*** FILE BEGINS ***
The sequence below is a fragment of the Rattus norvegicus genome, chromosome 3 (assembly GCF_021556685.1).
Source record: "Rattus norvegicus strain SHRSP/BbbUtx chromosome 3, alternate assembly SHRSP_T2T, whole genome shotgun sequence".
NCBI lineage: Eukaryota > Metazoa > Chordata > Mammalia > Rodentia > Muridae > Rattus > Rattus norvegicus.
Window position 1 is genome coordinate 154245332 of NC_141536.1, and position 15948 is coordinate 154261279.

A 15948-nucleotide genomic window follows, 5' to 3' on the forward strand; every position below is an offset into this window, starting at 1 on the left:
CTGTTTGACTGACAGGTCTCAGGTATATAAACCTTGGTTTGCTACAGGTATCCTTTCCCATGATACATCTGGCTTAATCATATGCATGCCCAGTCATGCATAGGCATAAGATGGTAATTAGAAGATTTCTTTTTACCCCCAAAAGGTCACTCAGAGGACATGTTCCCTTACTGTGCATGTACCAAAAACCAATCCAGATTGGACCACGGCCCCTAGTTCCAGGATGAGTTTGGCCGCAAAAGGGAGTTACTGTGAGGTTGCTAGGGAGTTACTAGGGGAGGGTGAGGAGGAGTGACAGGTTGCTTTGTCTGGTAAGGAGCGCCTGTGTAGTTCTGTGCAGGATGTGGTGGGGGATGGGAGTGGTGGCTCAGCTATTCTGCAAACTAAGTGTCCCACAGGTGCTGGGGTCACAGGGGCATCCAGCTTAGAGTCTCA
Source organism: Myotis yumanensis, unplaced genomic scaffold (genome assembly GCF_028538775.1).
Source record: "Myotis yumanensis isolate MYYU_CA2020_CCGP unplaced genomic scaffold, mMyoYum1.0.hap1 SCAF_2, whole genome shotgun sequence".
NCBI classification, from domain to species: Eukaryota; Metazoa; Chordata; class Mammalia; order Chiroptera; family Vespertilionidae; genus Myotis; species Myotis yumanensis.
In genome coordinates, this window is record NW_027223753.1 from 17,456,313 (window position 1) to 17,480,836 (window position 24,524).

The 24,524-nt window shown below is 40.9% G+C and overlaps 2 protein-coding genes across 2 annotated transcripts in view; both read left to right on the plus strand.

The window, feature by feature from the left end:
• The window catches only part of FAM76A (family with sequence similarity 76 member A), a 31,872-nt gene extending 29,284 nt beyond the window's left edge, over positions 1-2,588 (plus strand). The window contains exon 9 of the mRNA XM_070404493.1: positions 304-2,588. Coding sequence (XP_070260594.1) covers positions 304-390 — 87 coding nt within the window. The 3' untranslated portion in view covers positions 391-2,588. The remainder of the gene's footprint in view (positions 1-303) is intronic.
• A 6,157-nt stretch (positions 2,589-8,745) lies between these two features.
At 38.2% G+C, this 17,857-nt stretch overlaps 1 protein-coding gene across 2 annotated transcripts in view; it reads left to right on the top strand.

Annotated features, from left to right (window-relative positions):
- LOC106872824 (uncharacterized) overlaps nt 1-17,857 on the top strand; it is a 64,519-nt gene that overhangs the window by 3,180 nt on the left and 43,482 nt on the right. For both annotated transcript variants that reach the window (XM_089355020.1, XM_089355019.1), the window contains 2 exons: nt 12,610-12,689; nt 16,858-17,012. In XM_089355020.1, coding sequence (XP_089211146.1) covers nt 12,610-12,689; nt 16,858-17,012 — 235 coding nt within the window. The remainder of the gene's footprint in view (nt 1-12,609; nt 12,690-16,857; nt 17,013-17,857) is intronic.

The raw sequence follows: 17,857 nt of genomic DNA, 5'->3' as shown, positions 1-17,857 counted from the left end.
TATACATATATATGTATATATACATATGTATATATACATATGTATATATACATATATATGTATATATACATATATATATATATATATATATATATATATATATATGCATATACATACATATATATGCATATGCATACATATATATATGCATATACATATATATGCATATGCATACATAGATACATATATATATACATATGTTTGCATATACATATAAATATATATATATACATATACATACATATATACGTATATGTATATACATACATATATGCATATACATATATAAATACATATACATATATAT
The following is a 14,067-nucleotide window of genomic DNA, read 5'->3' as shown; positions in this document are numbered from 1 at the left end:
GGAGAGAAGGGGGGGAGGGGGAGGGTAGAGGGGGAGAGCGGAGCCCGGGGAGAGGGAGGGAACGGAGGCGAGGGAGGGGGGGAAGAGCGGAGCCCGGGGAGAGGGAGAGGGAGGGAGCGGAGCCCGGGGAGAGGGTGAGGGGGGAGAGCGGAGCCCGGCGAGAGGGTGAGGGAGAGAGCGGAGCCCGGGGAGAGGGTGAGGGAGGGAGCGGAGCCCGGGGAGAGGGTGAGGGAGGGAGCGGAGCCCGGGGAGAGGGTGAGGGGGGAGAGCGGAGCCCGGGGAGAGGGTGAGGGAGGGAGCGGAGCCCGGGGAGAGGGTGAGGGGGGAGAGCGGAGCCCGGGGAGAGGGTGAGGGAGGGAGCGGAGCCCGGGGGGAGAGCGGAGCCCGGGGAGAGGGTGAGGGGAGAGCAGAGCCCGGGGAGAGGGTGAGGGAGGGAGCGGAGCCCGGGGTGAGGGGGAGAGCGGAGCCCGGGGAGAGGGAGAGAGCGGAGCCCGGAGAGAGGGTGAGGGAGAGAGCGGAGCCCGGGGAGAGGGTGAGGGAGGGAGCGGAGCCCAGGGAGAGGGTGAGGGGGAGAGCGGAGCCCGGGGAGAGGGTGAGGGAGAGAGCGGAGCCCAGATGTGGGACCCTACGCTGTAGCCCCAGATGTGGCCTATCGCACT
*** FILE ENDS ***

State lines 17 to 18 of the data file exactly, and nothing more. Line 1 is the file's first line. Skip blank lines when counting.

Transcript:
- LOC106872824 (uncharacterized) overlaps nt 1-17,857 on the top strand; it is a 64,519-nt gene that overhangs the window by 3,180 nt on the left and 43,482 nt on the right. For both annotated transcript variants that reach the window (XM_089355020.1, XM_089355019.1), the window contains 2 exons: nt 12,610-12,689; nt 16,858-17,012. In XM_089355020.1, coding sequence (XP_089211146.1) covers nt 12,610-12,689; nt 16,858-17,012 — 235 coding nt within the window. The remainder of the gene's footprint in view (nt 1-12,609; nt 12,690-16,857; nt 17,013-17,857) is intronic.

The raw sequence follows: 17,857 nt of genomic DNA, 5'->3' as shown, positions 1-17,857 counted from the left end.